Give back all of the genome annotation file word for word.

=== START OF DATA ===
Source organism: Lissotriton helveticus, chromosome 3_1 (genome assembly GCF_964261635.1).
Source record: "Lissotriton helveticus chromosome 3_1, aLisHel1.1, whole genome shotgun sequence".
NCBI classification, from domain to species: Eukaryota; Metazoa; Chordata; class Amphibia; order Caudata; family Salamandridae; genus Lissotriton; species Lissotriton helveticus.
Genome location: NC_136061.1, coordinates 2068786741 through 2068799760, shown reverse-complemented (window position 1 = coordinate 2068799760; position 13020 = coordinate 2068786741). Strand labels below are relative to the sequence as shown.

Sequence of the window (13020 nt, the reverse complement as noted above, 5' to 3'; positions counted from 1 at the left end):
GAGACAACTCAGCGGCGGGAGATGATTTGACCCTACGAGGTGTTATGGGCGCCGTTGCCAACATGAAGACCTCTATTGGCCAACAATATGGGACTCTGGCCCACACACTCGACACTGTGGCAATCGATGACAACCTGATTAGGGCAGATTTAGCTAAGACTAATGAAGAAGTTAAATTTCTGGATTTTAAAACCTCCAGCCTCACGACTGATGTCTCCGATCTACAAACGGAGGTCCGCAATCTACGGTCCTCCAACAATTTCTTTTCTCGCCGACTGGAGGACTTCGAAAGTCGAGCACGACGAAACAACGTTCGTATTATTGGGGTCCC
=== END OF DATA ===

Source organism: Lissotriton helveticus, chromosome 3_1 (genome assembly GCF_964261635.1).
Source record: "Lissotriton helveticus chromosome 3_1, aLisHel1.1, whole genome shotgun sequence".
NCBI classification, from domain to species: Eukaryota; Metazoa; Chordata; class Amphibia; order Caudata; family Salamandridae; genus Lissotriton; species Lissotriton helveticus.
Genome location: NC_136061.1, coordinates 2068786741 through 2068799760, shown reverse-complemented (window position 1 = coordinate 2068799760; position 13020 = coordinate 2068786741). Strand labels below are relative to the sequence as shown.

Sequence of the window (13020 nt, the reverse complement as noted above, 5' to 3'; positions counted from 1 at the left end):
GAGACAACTCAGCGGCGGGAGATGATTTGACCCTACGAGGTGTTATGGGCGCCGTTGCCAACATGAAGACCTCTATTGGCCAACAATATGGGACTCTGGCCCACACACTCGACACTGTGGCAATCGATGACAACCTGATTAGGGCAGATTTAGCTAAGACTAATGAAGAAGTTAAATTTCTGGATTTTAAAACCTCCAGCCTCACGACTGATGTCTCCGATCTACAAACGGAGGTCCGCAATCTACGGTCCTCCAACAATTTCTTTTCTCGCCGACTGGAGGACTTCGAAAGTCGAGCACGACGAAACAACGTTCGTATTATTGGGGTCCC